SuperversiveFinally, the whole Planetary Fiction project would never have been possible without the many creative gems from the contributing authors, and the tireless patience of Jason Rennie, our “Interplanetary Editor” (at Superversive Press) keeping the whole thing on the rails. I was overjoyed when I heard that Tuscany Bay Books was going to imprint the whole series. Thanks again to Richard Paolinelli for making this treasure chest of wonders available to everyone.

– DAVID HALLQUIST

 

David Hallquist graduated from the Smith School of Business at the University of Maryland in 2004, where he learned much of business but little of smithing. He has had a long history of customer service positions including banking, call center service and sales, all of which have served as a fascinating study of the human species. He lives in Rockville, Maryland, and is still waiting for the flying cars. A lifelong fan of science fiction and fantasy turned author with several published short stories, has turned his pen and keyboard to tales of the fantastic.

 

Get your copy of Tuscany Bay Books’ Planetary Anthology Series: Mercury right here: Mercury and check out the rest of the 11-book series here: Planetary Anthology Series.

Posted in News

Pre-Order Available For Planetary: Luna

Tuscany Bay Books’ Planetary Anthology series continues with the second edition of the series – Planetary: Luna. The e-book will be released on Thursday, January 30th and you can pre-order it right now using the link below.

The book, edited by Dragon Award finalist, Declan Finn, features many of sci-fi/fantasy’s best authors: Finn, Jody Lynn Nye, Louis Antonelli, Mark Wandrey, Richard Paolinelli and the legendary John C. Wright and his wife, L. Jagi Lamplighter.

You will also be introduced to many up and coming authors that you will want to read for many years to come.

E-Book pre-order link: Planetary: Luna for $4.99

A print edition will be available for purchase, $18.95, soon.

The first book in the series, Planetary: Pluto, edited by Dawn  Witzke and Richard Paolinelli, is available for purchase here in both e-book and print form.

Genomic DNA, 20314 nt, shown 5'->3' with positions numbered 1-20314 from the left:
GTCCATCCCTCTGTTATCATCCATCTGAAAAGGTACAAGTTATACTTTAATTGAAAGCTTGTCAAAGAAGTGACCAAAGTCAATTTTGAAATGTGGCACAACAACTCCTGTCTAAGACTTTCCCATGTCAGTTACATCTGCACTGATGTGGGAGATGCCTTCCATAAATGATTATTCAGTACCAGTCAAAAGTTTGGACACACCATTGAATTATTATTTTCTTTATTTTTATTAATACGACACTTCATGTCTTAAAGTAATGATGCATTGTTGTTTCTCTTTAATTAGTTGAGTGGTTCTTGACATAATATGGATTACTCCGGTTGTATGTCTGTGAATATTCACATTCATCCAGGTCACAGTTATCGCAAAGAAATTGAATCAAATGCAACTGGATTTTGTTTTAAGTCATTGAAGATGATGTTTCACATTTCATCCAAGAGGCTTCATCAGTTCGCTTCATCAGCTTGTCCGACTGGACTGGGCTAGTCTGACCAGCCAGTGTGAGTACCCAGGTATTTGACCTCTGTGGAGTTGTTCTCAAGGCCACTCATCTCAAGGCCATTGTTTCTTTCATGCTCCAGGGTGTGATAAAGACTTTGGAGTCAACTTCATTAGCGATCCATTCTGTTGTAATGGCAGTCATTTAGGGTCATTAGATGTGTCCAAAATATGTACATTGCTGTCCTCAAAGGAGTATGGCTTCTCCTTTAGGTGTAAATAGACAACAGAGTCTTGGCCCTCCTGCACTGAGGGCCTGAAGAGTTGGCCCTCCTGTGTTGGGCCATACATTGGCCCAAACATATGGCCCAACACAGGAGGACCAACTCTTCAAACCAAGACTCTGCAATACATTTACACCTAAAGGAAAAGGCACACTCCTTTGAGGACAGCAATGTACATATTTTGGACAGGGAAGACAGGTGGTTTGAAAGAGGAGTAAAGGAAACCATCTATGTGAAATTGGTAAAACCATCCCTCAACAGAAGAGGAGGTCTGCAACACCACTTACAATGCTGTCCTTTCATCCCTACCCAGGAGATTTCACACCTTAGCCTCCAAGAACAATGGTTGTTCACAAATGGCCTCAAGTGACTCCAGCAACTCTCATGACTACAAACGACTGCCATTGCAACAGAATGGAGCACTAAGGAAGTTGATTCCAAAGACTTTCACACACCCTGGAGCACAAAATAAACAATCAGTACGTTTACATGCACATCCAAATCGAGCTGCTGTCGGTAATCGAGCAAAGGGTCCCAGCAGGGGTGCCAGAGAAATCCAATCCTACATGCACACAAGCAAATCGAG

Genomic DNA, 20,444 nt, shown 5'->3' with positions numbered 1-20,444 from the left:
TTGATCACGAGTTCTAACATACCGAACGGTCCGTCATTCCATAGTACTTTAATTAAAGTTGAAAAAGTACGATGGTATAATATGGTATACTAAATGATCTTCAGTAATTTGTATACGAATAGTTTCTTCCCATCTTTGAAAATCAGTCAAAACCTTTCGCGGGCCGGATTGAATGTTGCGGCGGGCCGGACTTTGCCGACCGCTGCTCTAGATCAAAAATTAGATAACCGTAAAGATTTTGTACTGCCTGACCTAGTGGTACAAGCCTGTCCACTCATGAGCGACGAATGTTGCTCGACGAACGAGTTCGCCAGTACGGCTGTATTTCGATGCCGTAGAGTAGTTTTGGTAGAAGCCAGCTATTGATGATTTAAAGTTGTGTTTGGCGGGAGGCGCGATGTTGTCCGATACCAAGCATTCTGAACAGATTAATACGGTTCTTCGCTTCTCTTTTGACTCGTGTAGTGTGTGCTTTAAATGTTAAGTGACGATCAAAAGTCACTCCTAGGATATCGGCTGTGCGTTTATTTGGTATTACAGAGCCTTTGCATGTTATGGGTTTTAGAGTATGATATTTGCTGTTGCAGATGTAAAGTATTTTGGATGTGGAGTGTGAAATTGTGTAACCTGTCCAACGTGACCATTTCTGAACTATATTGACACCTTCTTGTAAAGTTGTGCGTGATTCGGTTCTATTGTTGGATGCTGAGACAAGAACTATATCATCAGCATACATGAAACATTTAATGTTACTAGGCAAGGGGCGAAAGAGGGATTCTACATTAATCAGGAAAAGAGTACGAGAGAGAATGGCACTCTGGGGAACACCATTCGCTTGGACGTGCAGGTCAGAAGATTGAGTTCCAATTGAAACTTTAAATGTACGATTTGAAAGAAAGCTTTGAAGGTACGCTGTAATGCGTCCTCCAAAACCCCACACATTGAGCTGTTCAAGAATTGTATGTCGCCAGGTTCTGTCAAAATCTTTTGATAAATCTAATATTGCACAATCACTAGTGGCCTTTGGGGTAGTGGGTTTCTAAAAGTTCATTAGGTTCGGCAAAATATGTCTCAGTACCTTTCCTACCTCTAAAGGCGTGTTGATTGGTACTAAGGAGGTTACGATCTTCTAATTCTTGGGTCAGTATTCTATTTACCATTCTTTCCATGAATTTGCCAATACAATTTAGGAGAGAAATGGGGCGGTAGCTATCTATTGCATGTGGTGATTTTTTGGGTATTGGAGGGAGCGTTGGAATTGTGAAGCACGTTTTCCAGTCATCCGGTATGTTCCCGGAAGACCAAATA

The next release will be Planetary: Uranus, edited by Chris Wilson, and should be out sometime next month. Following this release, the re-releases of Mercury, Venus, Earth, Mars and Jupiter (previously released by Superversive Press) will soon follow.  The series will conclude later this year with Sol, Neptune and Saturn.

 

Posted in News

Pluto Pre-Orders Go Live

red spiritual smoke on black background with copy spacePluto, Tuscany Bay Books’ first release in the Planetary Anthology Series, is now live on Amazon for pre-ordering. The book will upload into your Kindle devices on Dec. 5th. It will also be available for free to all KU subscribers.

You can pre-order your copy right here: PLUTO

And check out the book trailer right here: PAS: PLUTO

Many thanks to the 21 authors who contributed these amazing stories to the collection:

Like So Many Paper Lanterns – B. Michael Stevens               

Time Out For Pluto – P. A. Piatt                                                

A Brush – J.D. Arguelles                                                           

The Pluto Chronicles – Bokerah Brumley                               

Bat Out Of Hellheim – Corey McCleery                                 

The Rainbow-Colored Rock Hopper – J. Manfred Weichsel          

The Heart Of Pluto – Christine Chase                                     

The Case For Pluto – A.M. Freeman                                       

Marathon To Mordor – Karina L. Fabian                                

Miss Nancy’s Garden – Jim Ryals                                           

On Eternal Patrol – L.A. Behm II                                            

Pluto Invictus – W.J. Hayes                                                     

Worst Contact – Arlan Andrews Sr.                                         

Ambit Of Charon – David Skinner                                          

Sunset Over Gunther – Frank B. Luke                                    

Adaptive Reasoning – John M. Olsen                                     

Judgment Of Anaq – Andy Pluto                                             

Life At The End – Jake Freivald                                              

A Clockwork Dragon – Allen Goodner                                    

The Collector – Declan Finn                                                   

Yes, Neil D. Tyson, Pluto Is A Planet – Richard Paolinelli   

 

Now its on to working on getting Luna ready for her release date. As soon as we have that information, we will post it here. FOr now, check out her amazing cover: